Liberators

The General in His Labyrinth

by Gabriel García Márquez, translated by Edith Grossman
Knopf, 285 pp., $19.95

Collected Novellas (Leaf Storm, Nobody Writes to the Colonel, Chronicle of a Death Foretold)

by Gabriel García Márquez
HarperCollins, 249 pp., $22.95

Love in the Time of Cholera

by Gabriel García Márquez, translated by Edith Grossman
Penguin, 348 pp., $9.95 (paper)

In Praise of the Stepmother

by Mario Vargas Llosa, translated by Helen Lane
Farrar, Straus and Giroux, 149 pp., $18.95

The War of the End of the World

by Mario Vargas Llosa, translated by Helen Lane
Avon, 568 pp., $9.95 (paper)

Some years ago a society of malcontents planted a large bomb under the roadway leading from Colombey-les-deux-Eglises to Paris. They exploded it almost on time, and blew up, instead of General de Gaulle, a car full of his bodyguards and secretaries. The general emerged from his undamaged vehicle, surveyed the carnage with a professional eye, and said simply, “Dommage. Une belle sortie.” In effect: A fine opportunity wasted.

Simón Bolívar, known simply but sufficiently as the Liberator, also suffered from a script writer with a bad sense of timing. Gabriel García Márquez, with more than a few touches of his novelist’s art, has improved on history by changing the account of Bolívar’s last months from a slow-paced and solemn funeral procession into a panorama of heroic achievements culminating in sardonic and embittered failure.

The General in his Labyrinth begins at the very end of Bolívar’s unimaginably adventurous and frequently triumphant career, and lets just enough of its past brilliance shine through to lend pathos and perspective to the slow, inevitable present. When he died in 1830, at the age of forty-seven, Simón Bolívar was penniless, unemployed, and fiercely unpopular; after trekking in the name of liberty through thousands of miles of jungle, fighting hundreds of battles, devising and escaping from plots beyond number, and wearing himself down to an emaciated skeleton, he had resigned all his offices, and was about to leave the lands he had liberated from colonialism. For the moment, he could not get a passport, or enough money for his passage to Europe.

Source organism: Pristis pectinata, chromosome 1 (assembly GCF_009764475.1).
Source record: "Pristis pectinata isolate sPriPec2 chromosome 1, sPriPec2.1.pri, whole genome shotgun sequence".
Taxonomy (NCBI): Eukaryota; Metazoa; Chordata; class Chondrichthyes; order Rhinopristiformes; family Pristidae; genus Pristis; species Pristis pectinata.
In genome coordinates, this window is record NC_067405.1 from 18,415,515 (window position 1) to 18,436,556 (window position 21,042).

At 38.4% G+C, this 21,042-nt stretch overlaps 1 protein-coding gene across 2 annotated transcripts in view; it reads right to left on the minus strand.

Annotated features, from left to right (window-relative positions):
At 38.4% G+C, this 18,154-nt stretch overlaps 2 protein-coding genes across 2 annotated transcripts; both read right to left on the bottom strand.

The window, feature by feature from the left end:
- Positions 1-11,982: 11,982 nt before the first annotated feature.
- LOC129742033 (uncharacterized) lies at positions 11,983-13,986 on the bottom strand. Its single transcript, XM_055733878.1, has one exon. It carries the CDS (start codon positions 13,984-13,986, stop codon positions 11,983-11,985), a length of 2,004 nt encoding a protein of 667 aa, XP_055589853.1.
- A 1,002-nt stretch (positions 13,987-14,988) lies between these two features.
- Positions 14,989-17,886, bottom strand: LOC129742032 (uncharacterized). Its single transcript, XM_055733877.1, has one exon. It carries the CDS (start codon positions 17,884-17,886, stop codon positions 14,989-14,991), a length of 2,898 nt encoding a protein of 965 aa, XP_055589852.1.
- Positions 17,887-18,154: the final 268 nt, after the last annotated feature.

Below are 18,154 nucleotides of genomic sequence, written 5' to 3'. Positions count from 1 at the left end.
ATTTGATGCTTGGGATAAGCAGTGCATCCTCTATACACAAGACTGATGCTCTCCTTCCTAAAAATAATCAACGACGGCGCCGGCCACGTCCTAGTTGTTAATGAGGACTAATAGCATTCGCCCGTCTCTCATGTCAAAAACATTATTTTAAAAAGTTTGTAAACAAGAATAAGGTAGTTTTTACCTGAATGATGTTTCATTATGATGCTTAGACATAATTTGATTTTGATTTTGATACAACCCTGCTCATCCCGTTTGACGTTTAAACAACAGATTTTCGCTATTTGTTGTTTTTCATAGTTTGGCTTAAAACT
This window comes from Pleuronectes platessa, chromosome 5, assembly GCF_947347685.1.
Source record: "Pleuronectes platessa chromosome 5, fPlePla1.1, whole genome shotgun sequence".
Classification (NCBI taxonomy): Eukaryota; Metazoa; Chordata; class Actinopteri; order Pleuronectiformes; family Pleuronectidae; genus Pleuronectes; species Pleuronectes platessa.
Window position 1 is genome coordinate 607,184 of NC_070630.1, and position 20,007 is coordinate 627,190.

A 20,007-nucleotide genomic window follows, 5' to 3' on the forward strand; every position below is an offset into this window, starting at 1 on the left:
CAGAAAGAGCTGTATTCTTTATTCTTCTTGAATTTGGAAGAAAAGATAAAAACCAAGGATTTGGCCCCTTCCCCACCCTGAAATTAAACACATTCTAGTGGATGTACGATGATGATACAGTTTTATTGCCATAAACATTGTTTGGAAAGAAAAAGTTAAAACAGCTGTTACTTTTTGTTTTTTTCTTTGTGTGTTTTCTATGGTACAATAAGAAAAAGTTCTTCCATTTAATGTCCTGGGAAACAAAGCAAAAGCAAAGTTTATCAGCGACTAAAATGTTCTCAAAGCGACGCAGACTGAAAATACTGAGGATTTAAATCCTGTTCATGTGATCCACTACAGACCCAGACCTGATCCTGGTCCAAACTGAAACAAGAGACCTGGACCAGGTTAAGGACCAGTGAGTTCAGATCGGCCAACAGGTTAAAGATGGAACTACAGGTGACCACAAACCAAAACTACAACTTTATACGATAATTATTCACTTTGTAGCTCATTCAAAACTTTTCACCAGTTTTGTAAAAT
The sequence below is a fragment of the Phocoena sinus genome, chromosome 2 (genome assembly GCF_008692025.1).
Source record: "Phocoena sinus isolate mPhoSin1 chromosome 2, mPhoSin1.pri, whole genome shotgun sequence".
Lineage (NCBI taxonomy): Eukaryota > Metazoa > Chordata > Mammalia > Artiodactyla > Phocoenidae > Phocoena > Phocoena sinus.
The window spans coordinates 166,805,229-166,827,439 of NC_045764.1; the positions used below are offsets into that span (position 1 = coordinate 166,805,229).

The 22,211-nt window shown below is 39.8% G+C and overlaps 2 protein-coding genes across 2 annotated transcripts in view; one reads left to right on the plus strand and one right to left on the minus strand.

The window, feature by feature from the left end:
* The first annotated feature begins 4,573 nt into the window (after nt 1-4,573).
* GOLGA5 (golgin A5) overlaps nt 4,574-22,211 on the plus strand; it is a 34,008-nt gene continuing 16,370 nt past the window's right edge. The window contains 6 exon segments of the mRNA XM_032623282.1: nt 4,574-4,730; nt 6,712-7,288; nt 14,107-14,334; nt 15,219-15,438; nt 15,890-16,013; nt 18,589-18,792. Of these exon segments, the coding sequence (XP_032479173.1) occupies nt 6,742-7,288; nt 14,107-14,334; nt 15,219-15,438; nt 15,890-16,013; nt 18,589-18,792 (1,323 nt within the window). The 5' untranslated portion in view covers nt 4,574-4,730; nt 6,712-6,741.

Officialdom still spoke of him with great respect, but the functionaries could barely conceal their eagerness to be rid of him, and his last little cadre of loyal officers had to surround and protect him from mobs of embittered citizens, who wanted to assassinate him before he left Bogotá for the coast.

It is hard to imagine a loftier title than the one he had been given by popular acclaim, and was to bear through the last bitter years of his life. He was the Liberator; millions of people owed their freedom to Bolívar, including those who now scrawled obscene graffiti about him on the walls of his residence, and threw feces at him from around corners. It would be hard to imagine a more ignominious dismissal from the stage of history than his last days at Bogotá. That would have been the moment and those the circumstances to satisfy his bitter sense of historic irony—a fine opportunity to ring down the curtain.

Instead, he left the capital early one morning, traveling muffled up amid his retinue to avoid notice. A few faithful officers accompanied him, but the last faithful mistress was left behind to keep a keen eye on the government. They rode cross country to Honda, and from there on barges floated down the Magdalena River toward Cartagena, the seaport. En route there were contretemps and humiliations for the general. His English aide-de-camp was so much more handsome …

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Letters

What De Gaulle Really Said December 20, 1990